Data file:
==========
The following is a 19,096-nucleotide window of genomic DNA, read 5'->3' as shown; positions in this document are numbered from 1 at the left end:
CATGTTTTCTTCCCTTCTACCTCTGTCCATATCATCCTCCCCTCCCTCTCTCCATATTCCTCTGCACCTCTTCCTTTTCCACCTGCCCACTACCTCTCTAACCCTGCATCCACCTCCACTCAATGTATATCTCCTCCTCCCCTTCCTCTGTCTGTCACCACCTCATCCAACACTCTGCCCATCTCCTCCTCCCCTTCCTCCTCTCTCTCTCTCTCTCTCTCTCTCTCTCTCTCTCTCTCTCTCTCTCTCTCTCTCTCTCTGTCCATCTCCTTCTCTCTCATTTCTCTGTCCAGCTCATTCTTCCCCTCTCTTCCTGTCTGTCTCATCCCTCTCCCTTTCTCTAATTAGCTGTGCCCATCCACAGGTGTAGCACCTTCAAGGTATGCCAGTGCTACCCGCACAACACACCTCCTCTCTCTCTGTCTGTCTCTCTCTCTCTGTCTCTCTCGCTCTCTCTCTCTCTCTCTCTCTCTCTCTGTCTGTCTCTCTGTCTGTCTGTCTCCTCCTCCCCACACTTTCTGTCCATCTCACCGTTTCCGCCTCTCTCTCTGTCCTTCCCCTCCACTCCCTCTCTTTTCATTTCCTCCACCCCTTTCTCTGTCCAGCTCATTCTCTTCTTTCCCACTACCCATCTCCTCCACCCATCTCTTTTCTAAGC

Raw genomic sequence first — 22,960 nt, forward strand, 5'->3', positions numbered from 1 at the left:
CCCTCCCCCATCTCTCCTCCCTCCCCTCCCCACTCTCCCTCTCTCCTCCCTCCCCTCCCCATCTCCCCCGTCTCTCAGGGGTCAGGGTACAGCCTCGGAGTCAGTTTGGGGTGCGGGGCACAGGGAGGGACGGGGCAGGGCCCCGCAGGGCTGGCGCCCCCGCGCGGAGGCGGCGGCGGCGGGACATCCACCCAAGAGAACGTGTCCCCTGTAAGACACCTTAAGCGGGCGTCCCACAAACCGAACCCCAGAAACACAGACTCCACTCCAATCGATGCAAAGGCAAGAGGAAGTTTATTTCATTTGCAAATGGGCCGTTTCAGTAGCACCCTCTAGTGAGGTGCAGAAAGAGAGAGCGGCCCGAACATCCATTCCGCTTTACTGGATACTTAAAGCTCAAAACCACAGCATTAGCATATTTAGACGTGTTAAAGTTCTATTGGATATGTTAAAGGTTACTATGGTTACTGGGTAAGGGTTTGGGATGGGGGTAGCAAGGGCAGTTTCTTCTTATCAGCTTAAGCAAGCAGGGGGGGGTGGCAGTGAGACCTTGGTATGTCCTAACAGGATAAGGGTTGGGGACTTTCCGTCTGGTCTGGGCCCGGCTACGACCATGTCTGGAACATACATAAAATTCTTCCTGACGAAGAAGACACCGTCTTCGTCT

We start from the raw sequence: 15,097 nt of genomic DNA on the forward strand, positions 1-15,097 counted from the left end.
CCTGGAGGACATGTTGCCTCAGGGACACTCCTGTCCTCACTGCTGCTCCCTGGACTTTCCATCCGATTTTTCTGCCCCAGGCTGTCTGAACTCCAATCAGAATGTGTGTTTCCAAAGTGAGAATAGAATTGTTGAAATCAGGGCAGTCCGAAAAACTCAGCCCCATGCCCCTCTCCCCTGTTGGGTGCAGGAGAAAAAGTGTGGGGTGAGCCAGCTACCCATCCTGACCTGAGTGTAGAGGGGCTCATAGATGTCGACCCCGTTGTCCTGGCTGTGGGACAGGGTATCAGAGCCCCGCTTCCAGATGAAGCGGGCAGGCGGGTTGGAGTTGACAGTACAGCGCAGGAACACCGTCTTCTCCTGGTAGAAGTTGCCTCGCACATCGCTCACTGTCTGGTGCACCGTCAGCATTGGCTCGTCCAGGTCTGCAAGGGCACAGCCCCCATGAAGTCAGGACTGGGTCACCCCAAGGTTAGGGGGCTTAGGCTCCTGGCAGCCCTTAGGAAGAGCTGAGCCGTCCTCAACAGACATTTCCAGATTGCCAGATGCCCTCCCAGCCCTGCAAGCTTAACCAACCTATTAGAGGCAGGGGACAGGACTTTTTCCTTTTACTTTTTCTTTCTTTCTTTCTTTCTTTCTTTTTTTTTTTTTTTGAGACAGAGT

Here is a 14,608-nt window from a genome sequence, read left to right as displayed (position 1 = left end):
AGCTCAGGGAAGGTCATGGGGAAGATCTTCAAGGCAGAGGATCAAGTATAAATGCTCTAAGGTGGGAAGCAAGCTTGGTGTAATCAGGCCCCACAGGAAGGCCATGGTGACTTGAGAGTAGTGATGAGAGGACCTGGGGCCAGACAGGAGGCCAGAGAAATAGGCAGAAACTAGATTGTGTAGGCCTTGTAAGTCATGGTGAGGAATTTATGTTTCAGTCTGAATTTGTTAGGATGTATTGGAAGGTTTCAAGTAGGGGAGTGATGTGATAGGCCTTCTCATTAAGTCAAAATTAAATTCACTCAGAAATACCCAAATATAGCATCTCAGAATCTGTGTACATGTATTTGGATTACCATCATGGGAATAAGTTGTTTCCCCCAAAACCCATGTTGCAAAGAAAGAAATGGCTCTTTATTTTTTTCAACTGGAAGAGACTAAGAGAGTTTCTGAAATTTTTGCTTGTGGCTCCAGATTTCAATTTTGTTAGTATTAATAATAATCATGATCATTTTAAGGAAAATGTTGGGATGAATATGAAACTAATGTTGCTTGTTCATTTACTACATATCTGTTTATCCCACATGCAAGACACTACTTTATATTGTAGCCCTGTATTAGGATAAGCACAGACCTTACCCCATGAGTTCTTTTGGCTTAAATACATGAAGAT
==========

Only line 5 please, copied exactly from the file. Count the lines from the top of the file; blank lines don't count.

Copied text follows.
We start from the raw sequence: 15,097 nt of genomic DNA on the forward strand, positions 1-15,097 counted from the left end.